We were in the highly unusual position this year of cancelling one of our prime time tables. We held the table because the customer said, "I’m at work and my credit card is at home." We didn’t believe that—who goes out without their credit card?—but still we held the reservation on the off chance that the customer may have truly forgotten her card. After three unanswered phone calls to her and messages requesting her credit card number, we left her a message stating that her reservation had been cancelled and her table given to someone else. This has never happened before for a prime table. And as we get into February, this won’t happen again. No credit card, no reservation.

Also in the past couple of weeks, I’ve sent photographs to Virginia Wine Lover magazine for an upcoming issue featuring the City of Winchester. And I did an interview with a writer for the National Culinary Review about using kale and winter greens for a forthcoming issue as well. I also sent them photos and a recipe for a couple of soups featuring kale, including my ribollita.

We hold a wine dinner each month, typically on the third Thursday and in January, we scheduled a dinner with Tarara Winery from just north of Leesburg. Unfortunately, we had to cancel it because we didn't have enough reservations the week before the event. Sadly, we could have gone forward with the event because true to the recent fashion of waiting until the last possible moment to book, several people called for reservations after I had already cancelled it. I don't think people realize that it can take up to a week to get the necessary wine delivered so I have to make a go or no-go decision about a week in advance of the dinner. Speaking of wine dinners, we're planning a really cool dinner featuring excellent new-style Greek wines on February 24th. We'd love to have you at the dinner; just make sure to call by the 18th. I promise that we will not serve retsina at this dinner or ever!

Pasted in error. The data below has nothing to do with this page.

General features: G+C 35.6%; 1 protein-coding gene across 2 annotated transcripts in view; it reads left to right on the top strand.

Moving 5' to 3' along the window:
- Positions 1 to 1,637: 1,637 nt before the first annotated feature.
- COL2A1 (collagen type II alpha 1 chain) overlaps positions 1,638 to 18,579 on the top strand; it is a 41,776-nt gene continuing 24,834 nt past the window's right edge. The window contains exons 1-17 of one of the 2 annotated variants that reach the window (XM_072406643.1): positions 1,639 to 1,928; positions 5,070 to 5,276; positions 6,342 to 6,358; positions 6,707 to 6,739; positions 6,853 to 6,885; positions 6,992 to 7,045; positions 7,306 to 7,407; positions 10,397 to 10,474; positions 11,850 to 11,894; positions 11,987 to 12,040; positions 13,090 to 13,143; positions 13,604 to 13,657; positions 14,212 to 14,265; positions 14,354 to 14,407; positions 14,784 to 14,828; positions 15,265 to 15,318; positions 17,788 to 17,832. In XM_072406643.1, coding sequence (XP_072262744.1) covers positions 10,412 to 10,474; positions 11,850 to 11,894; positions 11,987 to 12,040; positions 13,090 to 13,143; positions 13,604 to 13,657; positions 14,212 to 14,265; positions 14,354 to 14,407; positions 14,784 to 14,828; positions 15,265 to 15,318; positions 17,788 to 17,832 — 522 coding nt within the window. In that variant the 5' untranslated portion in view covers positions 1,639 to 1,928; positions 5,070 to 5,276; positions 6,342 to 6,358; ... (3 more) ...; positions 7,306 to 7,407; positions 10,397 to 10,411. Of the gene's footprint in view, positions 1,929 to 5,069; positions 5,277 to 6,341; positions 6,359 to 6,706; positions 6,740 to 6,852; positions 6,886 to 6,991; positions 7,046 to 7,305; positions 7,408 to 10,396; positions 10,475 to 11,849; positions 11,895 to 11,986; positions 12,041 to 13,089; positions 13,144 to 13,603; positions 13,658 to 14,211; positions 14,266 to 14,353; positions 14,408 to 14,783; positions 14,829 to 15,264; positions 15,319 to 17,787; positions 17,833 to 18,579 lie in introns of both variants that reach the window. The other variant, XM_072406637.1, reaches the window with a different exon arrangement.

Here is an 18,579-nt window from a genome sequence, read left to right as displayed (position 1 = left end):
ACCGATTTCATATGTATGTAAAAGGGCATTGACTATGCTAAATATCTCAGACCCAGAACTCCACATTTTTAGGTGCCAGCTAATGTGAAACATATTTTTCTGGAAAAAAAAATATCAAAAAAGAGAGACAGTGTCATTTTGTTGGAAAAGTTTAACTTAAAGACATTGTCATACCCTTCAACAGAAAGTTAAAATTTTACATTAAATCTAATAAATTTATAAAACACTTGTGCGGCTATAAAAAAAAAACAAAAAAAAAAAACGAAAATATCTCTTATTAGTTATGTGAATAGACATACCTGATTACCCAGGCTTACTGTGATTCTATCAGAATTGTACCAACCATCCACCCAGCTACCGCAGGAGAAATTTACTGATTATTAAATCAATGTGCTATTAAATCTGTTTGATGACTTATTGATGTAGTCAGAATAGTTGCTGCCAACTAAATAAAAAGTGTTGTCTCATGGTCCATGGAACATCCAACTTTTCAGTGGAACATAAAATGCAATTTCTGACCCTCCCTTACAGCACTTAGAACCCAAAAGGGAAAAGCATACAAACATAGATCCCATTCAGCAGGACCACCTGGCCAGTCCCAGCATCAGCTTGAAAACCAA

Speaking of wine, we make major revisions to our wine list twice a year, just before Memorial Day and just after Labor Day. The spring sees the addition of rosés and juicy summer patio whites such as Vinho Verde, Rueda, and Torrontes. The fall revision ushers these wines out; actually it’s nothing we do actively. When the weather starts to turn, we all reflexively reach for the reds for the fall and winter. It’s the normal scheme of things.

I mention this now because we are already starting to think about revisions for the spring, about what sells well in our market and what does not, about which wines are trendy right now, about which regions had great upcoming vintages, and about which distributors are doing well by us and which are not. We currently have a sales rep who is not doing a good job for us; worse still, the distributor for which the rep works is undergoing a lot of internal turmoil, turmoil that is readily apparent to us, the customer. This is bad for the rep because we are actively searching for replacements for that rep’s wines. Although there are a bunch of wines that we cannot move away from this rep, this rep will probably do 50% less business with us in 2011 than 2010.